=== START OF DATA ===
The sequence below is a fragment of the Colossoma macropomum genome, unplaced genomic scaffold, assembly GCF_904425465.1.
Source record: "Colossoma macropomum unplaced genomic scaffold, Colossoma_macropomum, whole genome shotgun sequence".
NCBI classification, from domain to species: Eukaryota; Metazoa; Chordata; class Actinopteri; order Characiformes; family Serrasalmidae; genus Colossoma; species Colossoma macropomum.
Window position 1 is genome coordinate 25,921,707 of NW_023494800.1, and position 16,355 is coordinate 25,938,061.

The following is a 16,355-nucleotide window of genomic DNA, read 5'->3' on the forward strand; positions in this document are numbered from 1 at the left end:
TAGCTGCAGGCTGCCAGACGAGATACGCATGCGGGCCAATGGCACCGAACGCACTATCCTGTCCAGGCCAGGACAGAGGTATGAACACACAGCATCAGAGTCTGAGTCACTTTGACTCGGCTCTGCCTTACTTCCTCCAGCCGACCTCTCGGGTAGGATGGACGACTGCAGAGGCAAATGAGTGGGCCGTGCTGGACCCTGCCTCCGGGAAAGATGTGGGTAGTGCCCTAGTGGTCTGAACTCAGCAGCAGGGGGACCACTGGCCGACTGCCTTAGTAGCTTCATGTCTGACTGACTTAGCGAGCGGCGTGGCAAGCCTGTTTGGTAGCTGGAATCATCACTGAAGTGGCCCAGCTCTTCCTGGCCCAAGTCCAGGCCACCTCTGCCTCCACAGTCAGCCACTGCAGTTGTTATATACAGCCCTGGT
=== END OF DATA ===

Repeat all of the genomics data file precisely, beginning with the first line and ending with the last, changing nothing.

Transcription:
The sequence below is a fragment of the Colossoma macropomum genome, unplaced genomic scaffold, assembly GCF_904425465.1.
Source record: "Colossoma macropomum unplaced genomic scaffold, Colossoma_macropomum, whole genome shotgun sequence".
NCBI classification, from domain to species: Eukaryota; Metazoa; Chordata; class Actinopteri; order Characiformes; family Serrasalmidae; genus Colossoma; species Colossoma macropomum.
Window position 1 is genome coordinate 25,921,707 of NW_023494800.1, and position 16,355 is coordinate 25,938,061.

The following is a 16,355-nucleotide window of genomic DNA, read 5'->3' on the forward strand; positions in this document are numbered from 1 at the left end:
TAGCTGCAGGCTGCCAGACGAGATACGCATGCGGGCCAATGGCACCGAACGCACTATCCTGTCCAGGCCAGGACAGAGGTATGAACACACAGCATCAGAGTCTGAGTCACTTTGACTCGGCTCTGCCTTACTTCCTCCAGCCGACCTCTCGGGTAGGATGGACGACTGCAGAGGCAAATGAGTGGGCCGTGCTGGACCCTGCCTCCGGGAAAGATGTGGGTAGTGCCCTAGTGGTCTGAACTCAGCAGCAGGGGGACCACTGGCCGACTGCCTTAGTAGCTTCATGTCTGACTGACTTAGCGAGCGGCGTGGCAAGCCTGTTTGGTAGCTGGAATCATCACTGAAGTGGCCCAGCTCTTCCTGGCCCAAGTCCAGGCCACCTCTGCCTCCACAGTCAGCCACTGCAGTTGTTATATACAGCCCTGGT